Friday, 26 April 2013

Hoaxes and deceits with exams eg GCSE English

People who design exam systems have special ruses to confuse and bewilder us.

1. Reliability vs validity

If you narrow down what you examine,  you can make an exam more reliable. That's to say it will come up with consistent marking, the curve on the graph of those sitting it will match the standard curve year in year out. However, what you are testing will not necessarily reveal eg the best of what the 'testee' can do, and will not necessarily encourage a wide and deep way of working leading up to the exam. At the end of the day, many people in government either don't know about this or, more likely don't care.  As I've mentioned before, the Spelling, Punctuation and Grammar test has been brought in on a lie about reliability ie the claim that there are right and wrong answers to questions in these three areas. The claim was made in the government's 'Bew' report and acted on but I have not seen anywhere that being taken on as an entirely false claim. It's the rush to reliability that has produced something invalid.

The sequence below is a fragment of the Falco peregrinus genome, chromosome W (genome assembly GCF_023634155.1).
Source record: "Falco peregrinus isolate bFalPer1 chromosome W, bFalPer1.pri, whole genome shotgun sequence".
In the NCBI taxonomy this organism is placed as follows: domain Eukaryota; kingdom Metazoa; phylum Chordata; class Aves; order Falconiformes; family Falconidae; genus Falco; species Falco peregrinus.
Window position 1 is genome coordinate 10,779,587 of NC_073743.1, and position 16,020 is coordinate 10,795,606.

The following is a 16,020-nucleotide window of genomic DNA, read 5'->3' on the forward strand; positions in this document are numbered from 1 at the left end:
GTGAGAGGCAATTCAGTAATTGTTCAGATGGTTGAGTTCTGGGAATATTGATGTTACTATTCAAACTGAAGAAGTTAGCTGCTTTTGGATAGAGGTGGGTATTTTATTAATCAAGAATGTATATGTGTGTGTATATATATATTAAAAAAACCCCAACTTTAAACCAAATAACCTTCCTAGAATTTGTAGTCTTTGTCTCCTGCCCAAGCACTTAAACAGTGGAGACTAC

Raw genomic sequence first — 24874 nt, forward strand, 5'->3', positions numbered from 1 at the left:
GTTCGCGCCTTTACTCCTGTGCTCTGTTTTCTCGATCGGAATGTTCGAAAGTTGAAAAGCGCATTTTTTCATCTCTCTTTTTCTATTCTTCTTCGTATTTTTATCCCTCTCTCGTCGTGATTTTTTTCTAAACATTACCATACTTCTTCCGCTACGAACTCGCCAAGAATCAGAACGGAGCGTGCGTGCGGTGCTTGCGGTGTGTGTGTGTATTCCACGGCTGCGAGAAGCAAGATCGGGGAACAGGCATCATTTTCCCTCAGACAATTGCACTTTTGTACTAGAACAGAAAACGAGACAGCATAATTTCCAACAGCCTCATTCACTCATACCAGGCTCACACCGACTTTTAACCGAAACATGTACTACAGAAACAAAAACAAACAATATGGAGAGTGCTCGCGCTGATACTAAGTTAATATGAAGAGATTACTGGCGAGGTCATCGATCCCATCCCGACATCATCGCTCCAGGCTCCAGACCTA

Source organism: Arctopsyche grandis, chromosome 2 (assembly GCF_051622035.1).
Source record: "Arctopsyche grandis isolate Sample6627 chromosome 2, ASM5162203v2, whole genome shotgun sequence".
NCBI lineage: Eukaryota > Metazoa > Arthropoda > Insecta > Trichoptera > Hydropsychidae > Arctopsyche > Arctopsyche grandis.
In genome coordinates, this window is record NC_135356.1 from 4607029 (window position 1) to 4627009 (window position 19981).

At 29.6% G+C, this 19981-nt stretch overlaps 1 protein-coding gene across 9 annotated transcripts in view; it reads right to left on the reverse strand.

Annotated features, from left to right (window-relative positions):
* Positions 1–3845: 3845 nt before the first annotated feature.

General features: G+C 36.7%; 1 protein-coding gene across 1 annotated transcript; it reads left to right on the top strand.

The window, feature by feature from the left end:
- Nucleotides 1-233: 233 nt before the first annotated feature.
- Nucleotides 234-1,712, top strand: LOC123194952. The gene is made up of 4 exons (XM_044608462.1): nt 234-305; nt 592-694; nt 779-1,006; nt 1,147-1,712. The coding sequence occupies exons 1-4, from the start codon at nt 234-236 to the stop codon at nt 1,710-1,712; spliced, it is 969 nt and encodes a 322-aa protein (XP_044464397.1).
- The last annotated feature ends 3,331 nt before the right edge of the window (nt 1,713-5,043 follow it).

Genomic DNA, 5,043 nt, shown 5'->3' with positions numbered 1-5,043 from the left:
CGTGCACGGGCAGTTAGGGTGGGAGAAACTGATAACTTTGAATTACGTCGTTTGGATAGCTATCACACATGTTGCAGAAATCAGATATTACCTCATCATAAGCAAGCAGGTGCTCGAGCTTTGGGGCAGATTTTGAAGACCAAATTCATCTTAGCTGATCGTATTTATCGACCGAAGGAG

2. If certain methods of testing are producing the 'wrong' results, then that part of the exam producing those false figures, must be abolished.

This is the lie at the heart of the re-design of GCSE English. So, the claim is made that teachers cheating on the speaking and listening section are bumping their students up to A-C. The consequence say the critics is that there is a false picture of who is competent at English, so they are kicking speaking and listening out of the final grade. This is a hoax. Examiners have known for at least a hundred years that if you want to make a grade for which minimum criteria have to be reached in all its sections, then you simply control the marking that way. So, in this case, it would be simple to say that a student getting an A-C needs to reach 3 different minimum levels at the written section to be able to get A, B or C in the final mark. There is absolutely no need to abolish that section of the exam that is deemed to be lifting the final grade into what is thought to be the minimum requirement of being a competent - b good - c outstanding.

Alternatively, examiners dish out  a double mark, one for the written section, one for the oral - as we used to do with foreign languages back in the 50s and you had to pass both to get your 'certificate'. You don't need to abolish one section.

In other words, Ofqual have brought the abolition of talking and listening in off the back of a hoax.